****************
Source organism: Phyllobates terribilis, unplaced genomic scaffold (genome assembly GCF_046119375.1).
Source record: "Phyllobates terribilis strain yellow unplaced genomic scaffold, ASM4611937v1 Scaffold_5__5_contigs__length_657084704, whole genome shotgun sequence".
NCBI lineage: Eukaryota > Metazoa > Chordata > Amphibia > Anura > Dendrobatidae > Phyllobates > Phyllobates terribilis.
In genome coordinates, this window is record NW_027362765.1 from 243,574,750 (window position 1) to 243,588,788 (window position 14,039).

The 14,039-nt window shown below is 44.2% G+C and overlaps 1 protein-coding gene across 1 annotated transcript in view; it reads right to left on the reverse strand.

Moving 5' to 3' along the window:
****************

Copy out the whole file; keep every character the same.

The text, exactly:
Source organism: Phyllobates terribilis, unplaced genomic scaffold (genome assembly GCF_046119375.1).
Source record: "Phyllobates terribilis strain yellow unplaced genomic scaffold, ASM4611937v1 Scaffold_5__5_contigs__length_657084704, whole genome shotgun sequence".
NCBI lineage: Eukaryota > Metazoa > Chordata > Amphibia > Anura > Dendrobatidae > Phyllobates > Phyllobates terribilis.
In genome coordinates, this window is record NW_027362765.1 from 243,574,750 (window position 1) to 243,588,788 (window position 14,039).

The 14,039-nt window shown below is 44.2% G+C and overlaps 1 protein-coding gene across 1 annotated transcript in view; it reads right to left on the reverse strand.

Moving 5' to 3' along the window: